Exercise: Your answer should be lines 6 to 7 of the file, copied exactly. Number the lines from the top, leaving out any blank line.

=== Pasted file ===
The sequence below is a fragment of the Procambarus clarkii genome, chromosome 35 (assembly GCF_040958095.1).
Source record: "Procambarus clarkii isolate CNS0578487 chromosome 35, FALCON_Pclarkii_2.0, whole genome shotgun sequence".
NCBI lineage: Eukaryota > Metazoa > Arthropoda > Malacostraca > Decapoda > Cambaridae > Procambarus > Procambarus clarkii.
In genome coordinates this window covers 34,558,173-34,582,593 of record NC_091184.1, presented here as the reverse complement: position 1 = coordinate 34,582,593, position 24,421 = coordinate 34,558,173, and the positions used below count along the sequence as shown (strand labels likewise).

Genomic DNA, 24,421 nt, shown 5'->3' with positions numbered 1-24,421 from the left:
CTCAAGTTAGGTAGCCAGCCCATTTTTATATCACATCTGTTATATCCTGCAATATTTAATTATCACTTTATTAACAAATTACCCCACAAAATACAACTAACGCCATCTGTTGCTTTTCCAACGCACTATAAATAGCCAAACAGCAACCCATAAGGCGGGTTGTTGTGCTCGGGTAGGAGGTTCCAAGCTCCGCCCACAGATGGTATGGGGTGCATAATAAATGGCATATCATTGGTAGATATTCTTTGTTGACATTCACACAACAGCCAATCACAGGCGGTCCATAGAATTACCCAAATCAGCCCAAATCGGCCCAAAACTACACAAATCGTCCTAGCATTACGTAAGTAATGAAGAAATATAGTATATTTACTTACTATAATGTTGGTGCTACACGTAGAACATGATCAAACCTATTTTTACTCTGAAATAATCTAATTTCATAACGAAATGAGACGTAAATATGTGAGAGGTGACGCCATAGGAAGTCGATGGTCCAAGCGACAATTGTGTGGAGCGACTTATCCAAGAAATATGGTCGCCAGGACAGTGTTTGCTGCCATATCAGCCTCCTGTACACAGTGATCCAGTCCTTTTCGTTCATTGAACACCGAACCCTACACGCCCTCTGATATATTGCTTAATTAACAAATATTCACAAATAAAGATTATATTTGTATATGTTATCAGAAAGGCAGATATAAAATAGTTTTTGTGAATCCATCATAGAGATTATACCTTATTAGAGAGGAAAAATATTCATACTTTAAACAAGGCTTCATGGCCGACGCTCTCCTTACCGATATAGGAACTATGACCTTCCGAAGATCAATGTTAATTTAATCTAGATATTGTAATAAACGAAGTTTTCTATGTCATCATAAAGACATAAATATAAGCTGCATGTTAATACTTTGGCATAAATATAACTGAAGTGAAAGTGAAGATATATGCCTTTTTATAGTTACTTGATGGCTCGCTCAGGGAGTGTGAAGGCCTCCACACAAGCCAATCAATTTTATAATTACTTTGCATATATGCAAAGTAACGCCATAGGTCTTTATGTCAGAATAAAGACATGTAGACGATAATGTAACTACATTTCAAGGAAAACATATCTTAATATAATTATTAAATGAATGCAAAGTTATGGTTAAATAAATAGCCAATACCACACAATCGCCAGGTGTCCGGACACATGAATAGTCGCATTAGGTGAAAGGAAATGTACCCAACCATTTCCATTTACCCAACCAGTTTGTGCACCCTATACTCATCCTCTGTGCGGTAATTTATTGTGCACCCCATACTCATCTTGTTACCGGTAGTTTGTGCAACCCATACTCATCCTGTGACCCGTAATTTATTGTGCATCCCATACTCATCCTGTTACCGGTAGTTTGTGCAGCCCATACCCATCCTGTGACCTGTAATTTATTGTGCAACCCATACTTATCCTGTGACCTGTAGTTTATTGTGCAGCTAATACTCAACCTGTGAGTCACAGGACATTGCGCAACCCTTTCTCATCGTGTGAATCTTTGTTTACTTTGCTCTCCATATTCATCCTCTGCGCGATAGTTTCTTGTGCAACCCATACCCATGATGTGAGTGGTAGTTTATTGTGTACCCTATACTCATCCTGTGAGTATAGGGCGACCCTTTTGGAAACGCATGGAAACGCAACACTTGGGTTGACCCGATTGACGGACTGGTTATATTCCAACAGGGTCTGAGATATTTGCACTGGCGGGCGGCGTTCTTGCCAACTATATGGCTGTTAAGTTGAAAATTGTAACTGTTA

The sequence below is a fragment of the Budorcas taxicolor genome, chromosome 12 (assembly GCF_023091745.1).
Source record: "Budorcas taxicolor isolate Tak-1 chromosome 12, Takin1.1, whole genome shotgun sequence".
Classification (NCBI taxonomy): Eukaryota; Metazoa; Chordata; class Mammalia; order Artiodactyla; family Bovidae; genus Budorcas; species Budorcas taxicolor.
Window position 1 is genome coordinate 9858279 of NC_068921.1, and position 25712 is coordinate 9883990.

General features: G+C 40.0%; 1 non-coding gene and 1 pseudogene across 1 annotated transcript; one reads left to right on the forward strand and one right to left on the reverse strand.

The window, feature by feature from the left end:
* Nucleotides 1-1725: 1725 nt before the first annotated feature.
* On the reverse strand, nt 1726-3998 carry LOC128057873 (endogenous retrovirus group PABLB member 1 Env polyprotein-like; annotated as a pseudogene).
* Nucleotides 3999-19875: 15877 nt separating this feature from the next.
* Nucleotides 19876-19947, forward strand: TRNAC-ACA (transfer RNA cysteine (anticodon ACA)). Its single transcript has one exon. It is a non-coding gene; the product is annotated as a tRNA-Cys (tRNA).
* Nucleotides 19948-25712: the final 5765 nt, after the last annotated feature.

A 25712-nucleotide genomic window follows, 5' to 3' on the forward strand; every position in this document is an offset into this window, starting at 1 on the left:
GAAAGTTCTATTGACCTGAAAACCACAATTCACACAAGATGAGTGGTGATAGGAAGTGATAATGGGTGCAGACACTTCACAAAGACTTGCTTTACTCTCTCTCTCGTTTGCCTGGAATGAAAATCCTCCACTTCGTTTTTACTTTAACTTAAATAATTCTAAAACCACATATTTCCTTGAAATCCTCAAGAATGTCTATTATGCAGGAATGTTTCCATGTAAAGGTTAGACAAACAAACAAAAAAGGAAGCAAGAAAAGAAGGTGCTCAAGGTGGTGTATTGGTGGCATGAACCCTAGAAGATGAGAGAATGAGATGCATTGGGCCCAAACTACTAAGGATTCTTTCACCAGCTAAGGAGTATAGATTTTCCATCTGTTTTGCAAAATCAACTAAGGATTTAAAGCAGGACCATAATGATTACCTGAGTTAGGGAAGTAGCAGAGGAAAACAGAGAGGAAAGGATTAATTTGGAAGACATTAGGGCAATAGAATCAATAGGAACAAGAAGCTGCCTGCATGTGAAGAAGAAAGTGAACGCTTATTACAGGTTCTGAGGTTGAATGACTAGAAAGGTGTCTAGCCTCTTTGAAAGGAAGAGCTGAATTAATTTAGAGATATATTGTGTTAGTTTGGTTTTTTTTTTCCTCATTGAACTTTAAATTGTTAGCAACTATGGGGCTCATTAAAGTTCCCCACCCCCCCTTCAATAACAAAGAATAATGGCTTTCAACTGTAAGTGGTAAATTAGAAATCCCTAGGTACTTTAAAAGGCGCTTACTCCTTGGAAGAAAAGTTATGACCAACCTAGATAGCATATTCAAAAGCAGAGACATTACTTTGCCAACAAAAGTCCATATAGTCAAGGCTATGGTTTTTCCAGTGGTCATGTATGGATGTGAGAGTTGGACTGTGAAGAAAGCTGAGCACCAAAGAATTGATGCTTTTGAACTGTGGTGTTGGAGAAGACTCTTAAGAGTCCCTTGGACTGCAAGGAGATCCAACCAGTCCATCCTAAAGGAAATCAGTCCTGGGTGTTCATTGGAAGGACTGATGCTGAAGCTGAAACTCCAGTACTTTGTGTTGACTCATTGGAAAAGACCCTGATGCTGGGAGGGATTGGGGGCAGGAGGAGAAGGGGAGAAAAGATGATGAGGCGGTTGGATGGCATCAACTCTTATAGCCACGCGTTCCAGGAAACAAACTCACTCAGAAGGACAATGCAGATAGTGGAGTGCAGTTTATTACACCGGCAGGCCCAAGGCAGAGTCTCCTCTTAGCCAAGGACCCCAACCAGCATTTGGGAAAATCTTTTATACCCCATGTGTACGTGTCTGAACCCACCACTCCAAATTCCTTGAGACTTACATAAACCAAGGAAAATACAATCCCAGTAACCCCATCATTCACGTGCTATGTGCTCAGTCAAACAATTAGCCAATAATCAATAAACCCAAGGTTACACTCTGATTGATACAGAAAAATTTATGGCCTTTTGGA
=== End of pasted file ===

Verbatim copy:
CTCAAGTTAGGTAGCCAGCCCATTTTTATATCACATCTGTTATATCCTGCAATATTTAATTATCACTTTATTAACAAATTACCCCACAAAATACAACTAACGCCATCTGTTGCTTTTCCAACGCACTATAAATAGCCAAACAGCAACCCATAAGGCGGGTTGTTGTGCTCGGGTAGGAGGTTCCAAGCTCCGCCCACAGATGGTATGGGGTGCATAATAAATGGCATATCATTGGTAGATATTCTTTGTTGACATTCACACAACAGCCAATCACAGGCGGTCCATAGAATTACCCAAATCAGCCCAAATCGGCCCAAAACTACACAAATCGTCCTAGCATTACGTAAGTAATGAAGAAATATAGTATATTTACTTACTATAATGTTGGTGCTACACGTAGAACATGATCAAACCTATTTTTACTCTGAAATAATCTAATTTCATAACGAAATGAGACGTAAATATGTGAGAGGTGACGCCATAGGAAGTCGATGGTCCAAGCGACAATTGTGTGGAGCGACTTATCCAAGAAATATGGTCGCCAGGACAGTGTTTGCTGCCATATCAGCCTCCTGTACACAGTGATCCAGTCCTTTTCGTTCATTGAACACCGAACCCTACACGCCCTCTGATATATTGCTTAATTAACAAATATTCACAAATAAAGATTATATTTGTATATGTTATCAGAAAGGCAGATATAAAATAGTTTTTGTGAATCCATCATAGAGATTATACCTTATTAGAGAGGAAAAATATTCATACTTTAAACAAGGCTTCATGGCCGACGCTCTCCTTACCGATATAGGAACTATGACCTTCCGAAGATCAATGTTAATTTAATCTAGATATTGTAATAAACGAAGTTTTCTATGTCATCATAAAGACATAAATATAAGCTGCATGTTAATACTTTGGCATAAATATAACTGAAGTGAAAGTGAAGATATATGCCTTTTTATAGTTACTTGATGGCTCGCTCAGGGAGTGTGAAGGCCTCCACACAAGCCAATCAATTTTATAATTACTTTGCATATATGCAAAGTAACGCCATAGGTCTTTATGTCAGAATAAAGACATGTAGACGATAATGTAACTACATTTCAAGGAAAACATATCTTAATATAATTATTAAATGAATGCAAAGTTATGGTTAAATAAATAGCCAATACCACACAATCGCCAGGTGTCCGGACACATGAATAGTCGCATTAGGTGAAAGGAAATGTACCCAACCATTTCCATTTACCCAACCAGTTTGTGCACCCTATACTCATCCTCTGTGCGGTAATTTATTGTGCACCCCATACTCATCTTGTTACCGGTAGTTTGTGCAACCCATACTCATCCTGTGACCCGTAATTTATTGTGCATCCCATACTCATCCTGTTACCGGTAGTTTGTGCAGCCCATACCCATCCTGTGACCTGTAATTTATTGTGCAACCCATACTTATCCTGTGACCTGTAGTTTATTGTGCAGCTAATACTCAACCTGTGAGTCACAGGACATTGCGCAACCCTTTCTCATCGTGTGAATCTTTGTTTACTTTGCTCTCCATATTCATCCTCTGCGCGATAGTTTCTTGTGCAACCCATACCCATGATGTGAGTGGTAGTTTATTGTGTACCCTATACTCATCCTGTGAGTATAGGGCGACCCTTTTGGAAACGCATGGAAACGCAACACTTGGGTTGACCCGATTGACGGACTGGTTATATTCCAACAGGGTCTGAGATATTTGCACTGGCGGGCGGCGTTCTTGCCAACTATATGGCTGTTAAGTTGAAAATTGTAACTGTTA

The sequence below is a fragment of the Budorcas taxicolor genome, chromosome 12 (assembly GCF_023091745.1).